Newly appointed Volkswagen chief technology officer Matthias Rabe knows plenty about how to develop hot hatches from previous roles within the Volkswagen Group that include an eight-year stint heading research and development at Seat.
While Rabe's return to Volkswagen last year, initially leading the technical development team, came near the end of the new Golf's development, he's still a key figure in the ongoing development of the long-running family car – and its hot hatch offshoot. We asked Rabe about the Golf GTI's development, and the firm's commitment to hot hatches.
How important is it for the Golf GTI to be a true driver’s car?
“It’s important to get the car to reach the fans. We can talk very openly: looking back four Golf generations ago, the GTI was like a trim line, and then Volkswagen decided to get it back to the GTI. The GTI is a special car that makes your heart beat faster. I can promise that you will love this car.”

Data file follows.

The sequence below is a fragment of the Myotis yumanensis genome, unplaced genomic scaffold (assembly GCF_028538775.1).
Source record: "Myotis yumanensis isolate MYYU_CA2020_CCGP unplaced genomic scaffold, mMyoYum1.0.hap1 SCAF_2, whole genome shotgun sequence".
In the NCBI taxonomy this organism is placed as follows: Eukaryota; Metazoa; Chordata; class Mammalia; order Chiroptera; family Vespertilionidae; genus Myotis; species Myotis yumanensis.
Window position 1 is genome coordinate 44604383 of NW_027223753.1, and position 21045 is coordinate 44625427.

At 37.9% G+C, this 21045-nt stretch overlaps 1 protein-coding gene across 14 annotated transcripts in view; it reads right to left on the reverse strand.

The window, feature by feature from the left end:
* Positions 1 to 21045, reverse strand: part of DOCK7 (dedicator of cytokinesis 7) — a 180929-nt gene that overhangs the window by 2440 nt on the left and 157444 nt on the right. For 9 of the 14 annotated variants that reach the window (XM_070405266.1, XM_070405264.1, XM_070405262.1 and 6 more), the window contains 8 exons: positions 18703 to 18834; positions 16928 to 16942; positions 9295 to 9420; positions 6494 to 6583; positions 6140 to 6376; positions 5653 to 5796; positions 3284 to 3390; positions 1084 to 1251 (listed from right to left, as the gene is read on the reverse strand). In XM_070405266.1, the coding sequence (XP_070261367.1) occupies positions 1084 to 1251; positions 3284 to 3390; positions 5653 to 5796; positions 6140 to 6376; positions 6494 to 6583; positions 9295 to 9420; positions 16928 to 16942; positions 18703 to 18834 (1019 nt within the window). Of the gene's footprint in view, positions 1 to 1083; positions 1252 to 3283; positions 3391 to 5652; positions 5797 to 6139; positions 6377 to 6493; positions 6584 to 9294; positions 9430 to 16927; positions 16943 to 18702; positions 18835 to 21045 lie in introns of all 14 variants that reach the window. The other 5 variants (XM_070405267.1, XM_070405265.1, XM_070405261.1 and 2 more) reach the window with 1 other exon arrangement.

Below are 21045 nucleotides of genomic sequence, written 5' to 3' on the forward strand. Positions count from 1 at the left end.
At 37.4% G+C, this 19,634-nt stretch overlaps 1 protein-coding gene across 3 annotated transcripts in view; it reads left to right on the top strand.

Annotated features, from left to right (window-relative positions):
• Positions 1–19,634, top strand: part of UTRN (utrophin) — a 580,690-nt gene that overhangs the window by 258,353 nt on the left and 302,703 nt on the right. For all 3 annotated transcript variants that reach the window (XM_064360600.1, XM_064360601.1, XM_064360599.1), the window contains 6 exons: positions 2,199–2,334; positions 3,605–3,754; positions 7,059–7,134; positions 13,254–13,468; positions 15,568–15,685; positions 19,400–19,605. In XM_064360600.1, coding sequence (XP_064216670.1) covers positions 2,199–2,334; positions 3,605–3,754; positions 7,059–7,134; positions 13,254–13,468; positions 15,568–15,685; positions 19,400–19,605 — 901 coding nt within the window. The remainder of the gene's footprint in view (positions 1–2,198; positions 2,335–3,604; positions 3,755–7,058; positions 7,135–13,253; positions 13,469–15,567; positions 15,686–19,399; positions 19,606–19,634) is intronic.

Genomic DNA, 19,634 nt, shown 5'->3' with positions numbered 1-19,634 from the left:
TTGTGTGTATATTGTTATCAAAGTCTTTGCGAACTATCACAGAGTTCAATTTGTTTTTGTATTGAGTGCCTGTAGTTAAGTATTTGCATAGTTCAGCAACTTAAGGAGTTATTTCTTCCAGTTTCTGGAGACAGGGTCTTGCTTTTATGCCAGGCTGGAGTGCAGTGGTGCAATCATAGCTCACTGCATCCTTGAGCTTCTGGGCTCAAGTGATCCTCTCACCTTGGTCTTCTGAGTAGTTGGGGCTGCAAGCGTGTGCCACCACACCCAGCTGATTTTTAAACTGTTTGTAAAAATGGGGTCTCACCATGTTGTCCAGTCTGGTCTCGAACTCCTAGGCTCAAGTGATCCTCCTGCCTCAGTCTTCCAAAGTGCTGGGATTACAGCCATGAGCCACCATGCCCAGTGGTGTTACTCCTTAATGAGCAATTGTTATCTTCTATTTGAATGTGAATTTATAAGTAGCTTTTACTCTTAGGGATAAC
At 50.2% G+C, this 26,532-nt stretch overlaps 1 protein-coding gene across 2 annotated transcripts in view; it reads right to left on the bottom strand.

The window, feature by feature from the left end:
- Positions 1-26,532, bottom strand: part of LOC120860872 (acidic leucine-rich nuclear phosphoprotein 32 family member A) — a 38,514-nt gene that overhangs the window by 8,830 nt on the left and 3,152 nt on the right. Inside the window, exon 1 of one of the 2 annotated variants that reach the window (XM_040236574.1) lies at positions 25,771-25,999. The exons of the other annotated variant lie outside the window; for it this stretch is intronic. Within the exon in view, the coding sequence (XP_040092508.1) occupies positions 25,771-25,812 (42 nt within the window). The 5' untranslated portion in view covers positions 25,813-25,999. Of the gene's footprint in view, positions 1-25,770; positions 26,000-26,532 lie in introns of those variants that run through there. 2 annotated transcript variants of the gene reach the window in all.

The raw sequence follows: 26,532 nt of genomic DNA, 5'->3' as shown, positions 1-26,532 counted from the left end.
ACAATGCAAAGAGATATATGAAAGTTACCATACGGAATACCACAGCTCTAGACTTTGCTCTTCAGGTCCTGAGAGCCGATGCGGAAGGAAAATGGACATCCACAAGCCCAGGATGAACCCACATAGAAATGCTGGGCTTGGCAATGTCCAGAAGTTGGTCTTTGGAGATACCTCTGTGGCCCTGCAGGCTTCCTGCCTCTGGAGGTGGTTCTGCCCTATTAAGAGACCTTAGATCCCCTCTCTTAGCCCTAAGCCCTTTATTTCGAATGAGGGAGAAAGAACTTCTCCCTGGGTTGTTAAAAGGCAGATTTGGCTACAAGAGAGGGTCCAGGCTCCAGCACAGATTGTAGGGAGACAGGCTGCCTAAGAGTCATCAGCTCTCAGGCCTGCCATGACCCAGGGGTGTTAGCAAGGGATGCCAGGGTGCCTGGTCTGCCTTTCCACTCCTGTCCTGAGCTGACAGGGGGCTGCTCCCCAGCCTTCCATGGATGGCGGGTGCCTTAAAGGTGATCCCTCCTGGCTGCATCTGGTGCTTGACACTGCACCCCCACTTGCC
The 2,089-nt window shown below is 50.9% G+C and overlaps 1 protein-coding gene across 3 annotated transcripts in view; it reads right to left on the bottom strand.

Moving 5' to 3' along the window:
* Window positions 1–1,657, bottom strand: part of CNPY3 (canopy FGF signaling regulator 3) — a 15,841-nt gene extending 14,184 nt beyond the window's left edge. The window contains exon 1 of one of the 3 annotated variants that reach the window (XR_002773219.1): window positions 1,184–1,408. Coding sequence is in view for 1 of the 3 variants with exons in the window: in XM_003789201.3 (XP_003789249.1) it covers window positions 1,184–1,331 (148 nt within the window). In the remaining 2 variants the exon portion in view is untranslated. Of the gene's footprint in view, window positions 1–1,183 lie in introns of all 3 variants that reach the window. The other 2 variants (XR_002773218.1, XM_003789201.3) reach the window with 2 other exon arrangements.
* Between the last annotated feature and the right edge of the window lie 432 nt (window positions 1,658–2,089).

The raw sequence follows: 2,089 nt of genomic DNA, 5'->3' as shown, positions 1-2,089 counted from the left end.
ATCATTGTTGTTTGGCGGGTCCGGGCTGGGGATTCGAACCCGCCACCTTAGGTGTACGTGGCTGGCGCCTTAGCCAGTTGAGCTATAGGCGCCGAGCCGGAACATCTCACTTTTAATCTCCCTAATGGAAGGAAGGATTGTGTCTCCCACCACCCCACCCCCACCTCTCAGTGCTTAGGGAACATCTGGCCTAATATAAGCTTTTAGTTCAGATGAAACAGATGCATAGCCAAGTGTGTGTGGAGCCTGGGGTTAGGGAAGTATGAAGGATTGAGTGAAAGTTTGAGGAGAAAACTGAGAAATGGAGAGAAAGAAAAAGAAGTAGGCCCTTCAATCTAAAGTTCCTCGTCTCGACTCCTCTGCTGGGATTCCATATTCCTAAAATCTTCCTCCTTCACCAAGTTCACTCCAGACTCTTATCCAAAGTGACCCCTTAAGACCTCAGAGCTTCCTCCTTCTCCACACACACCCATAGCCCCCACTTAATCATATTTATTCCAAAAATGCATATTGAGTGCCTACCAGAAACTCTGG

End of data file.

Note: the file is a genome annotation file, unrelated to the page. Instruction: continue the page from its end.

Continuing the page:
Why did you rule out a hybrid powertrain for the GTI?
“I like the Golf 1.5 TSI with the mild hybrid, and you feel the low-end torque. But it adds weight, and you don’t need the extra torque on the 2.0 TSI engine. It doesn’t give you much at the high end for a performance car. “In the future, we will have lots of mild hybrids to lower fuel consumption, but on the sporty side you will see combustion engines with new refinements, or you go to plug-in hybrid or electric.”
Why upgrade the power output of the GTE?
“It’s important that the GTE feels more like a GTI. With the new model, the handling distance to the GTI is pretty small and the acceleration and braking are similar.